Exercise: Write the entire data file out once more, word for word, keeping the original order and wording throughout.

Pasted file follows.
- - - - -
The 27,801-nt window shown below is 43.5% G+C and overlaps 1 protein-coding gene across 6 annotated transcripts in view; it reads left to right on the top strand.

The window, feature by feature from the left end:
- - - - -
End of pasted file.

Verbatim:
The 27,801-nt window shown below is 43.5% G+C and overlaps 1 protein-coding gene across 6 annotated transcripts in view; it reads left to right on the top strand.

The window, feature by feature from the left end: